Anyone can start an application to become the guardian of a child. Parents and family are often preferred over non-family members. If the biological parents do not agree on you becoming a guardian, you can expect a long and expensive court battle. You will also need strong evidence that the parents are neglecting the child and that you would be a better caregiver. It may be a good first step to speak to a private investigator, who can help you retrieve evidence of neglect. Our family law firm may be able to recommend one for you.
Our family law firm often gets asked if a lawyer is necessary to resolve child or spousal support agreements. We suggest, at minimum, booking a consultation with a family lawyer before signing any documents.
Even though it is possible to sign or agree on spousal support without a lawyer, it is important that both parties understand their rights and obligations.
There are different ways to book a consultation with our Toronto law firm:
- Use our 24/7 booking system (easy to use)
- Call us on our toll free number at 844-466-6LAW (529)
Guardianships vs Adoptions
When it comes to minor children, many individuals believe adoption and guardianship are the same thing. In reality, these are two very distinct legal terms which each have their own nuances. A significant difference relates to permanence. Whereas a family law guardianship of a minor is usually temporary, an adoption is permanent.
What is Adoption?
When someone adopts a child, they are legally viewed as that child’s parent. If a biological parent has given up or lost their rights, they no longer have any duty to provide financial support or care for the child in any way. Unless a will is in place, the minor also loses any rights to the biological parent’s assets.
Since a guardianship is usually temporary, the biological parents still maintain a legal relationship with their child. This arrangement only means that the conservator can make certain decisions on the child’s behalf. When the guardian is granted legal and physical custody of the child, they take on many of the same responsibilities (e.g. providing food, shelter, clothing) as an adoptive parent would.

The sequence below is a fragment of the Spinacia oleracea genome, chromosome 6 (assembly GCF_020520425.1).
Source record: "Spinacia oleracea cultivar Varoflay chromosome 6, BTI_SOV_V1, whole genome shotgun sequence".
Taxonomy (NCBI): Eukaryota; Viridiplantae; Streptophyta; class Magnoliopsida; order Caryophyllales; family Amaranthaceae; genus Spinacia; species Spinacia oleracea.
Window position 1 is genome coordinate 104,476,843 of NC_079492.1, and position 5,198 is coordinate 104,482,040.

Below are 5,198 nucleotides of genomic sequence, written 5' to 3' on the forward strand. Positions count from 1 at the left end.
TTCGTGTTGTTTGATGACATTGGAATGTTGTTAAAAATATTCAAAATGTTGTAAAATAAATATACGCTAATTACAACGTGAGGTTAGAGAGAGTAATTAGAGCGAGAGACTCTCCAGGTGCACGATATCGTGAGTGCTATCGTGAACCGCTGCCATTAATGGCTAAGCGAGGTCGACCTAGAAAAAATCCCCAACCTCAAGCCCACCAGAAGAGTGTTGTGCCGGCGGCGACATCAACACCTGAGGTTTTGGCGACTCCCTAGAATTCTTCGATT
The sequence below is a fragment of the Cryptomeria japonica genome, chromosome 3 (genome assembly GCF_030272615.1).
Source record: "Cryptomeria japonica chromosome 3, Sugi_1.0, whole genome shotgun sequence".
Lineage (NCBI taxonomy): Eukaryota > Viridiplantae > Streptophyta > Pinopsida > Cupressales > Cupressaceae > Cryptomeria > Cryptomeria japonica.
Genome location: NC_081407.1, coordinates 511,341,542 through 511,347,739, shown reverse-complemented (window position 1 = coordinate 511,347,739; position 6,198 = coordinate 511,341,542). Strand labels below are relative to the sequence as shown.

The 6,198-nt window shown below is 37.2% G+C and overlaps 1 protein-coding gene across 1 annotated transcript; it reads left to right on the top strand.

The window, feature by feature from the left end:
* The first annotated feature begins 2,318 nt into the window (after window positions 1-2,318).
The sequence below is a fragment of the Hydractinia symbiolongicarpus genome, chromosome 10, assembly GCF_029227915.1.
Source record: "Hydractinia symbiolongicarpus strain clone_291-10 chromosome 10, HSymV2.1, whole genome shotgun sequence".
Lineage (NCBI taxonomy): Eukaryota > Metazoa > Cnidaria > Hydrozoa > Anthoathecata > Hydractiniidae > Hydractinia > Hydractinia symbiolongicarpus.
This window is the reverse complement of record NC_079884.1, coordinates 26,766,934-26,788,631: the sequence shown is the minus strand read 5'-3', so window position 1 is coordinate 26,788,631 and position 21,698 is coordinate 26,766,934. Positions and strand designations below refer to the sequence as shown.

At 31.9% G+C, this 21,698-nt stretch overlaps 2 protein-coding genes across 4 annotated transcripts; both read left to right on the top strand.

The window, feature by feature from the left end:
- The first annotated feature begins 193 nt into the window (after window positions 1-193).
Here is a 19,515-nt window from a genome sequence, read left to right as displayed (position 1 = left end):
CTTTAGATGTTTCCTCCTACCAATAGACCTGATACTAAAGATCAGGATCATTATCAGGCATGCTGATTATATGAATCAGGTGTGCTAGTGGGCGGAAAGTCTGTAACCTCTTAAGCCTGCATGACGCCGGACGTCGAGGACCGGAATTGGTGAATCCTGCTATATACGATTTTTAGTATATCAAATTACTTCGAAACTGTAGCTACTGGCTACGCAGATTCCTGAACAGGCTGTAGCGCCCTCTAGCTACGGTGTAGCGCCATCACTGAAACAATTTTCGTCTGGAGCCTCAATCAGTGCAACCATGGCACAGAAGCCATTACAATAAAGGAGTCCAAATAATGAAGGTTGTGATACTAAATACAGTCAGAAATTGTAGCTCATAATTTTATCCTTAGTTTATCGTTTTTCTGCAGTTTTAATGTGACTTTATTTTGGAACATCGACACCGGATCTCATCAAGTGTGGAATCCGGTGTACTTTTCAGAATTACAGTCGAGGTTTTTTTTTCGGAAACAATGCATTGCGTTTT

A family law guardianship with a minor can end in several ways. If one of the following events occurs, the legal relationship is dissolved.
- Child turns 18 or the locality’s statutory legal age
- Assets are exhausted (this only occurs in guardianship instances based solely on finance management)
- Death of the child
- Guardianship dissolved by court order
None of these events would end the legal relationship between an adoptive parent and their child.
Parents in Need of Guardianship
A biological or adoptive parent would typically have no need to set up a family law guardianship. In rare instances, however, this does become a necessity. This is commonly seen when a child receives a large amount of money or property.
Courts are hesitant to simply give a child’s property to their parents, but it’s also understandable that a five-year-old minor doesn’t need access to $10,000 left to them in a will. In these situations, a guardianship can be established so the parents can manage the assets but still be required to account for their actions.
Adult guardianships are different than those related to minors, even though they serve many of the same purposes. If you’re considering an adult guardianship, you should know the three types of arrangements.
Guardian of the Estate: The conservator has responsibility for the ward’s assets. This will include handling property, bank accounts and tax filings.
Guardian of the Person: The conservator will handle an incapacitated person’s medical needs. This includes dealing with health insurance, medical bills and setting up appointments.
Plenary Guardian: This family law guardianship relationship puts the conservator in charge of the ward’s medical and financial well-being.
Family Law Guardianship Attorneys
If you are involved in a situation that may require a family law guardianship, you should get legal assistance immediately. Guardianship laws are quite complex, and if you try to navigate the system alone, you may end up with unnecessary legal arrangements or spending money on redundant court filings. It’s best to get legal guidance from the start to ensure everything is in order.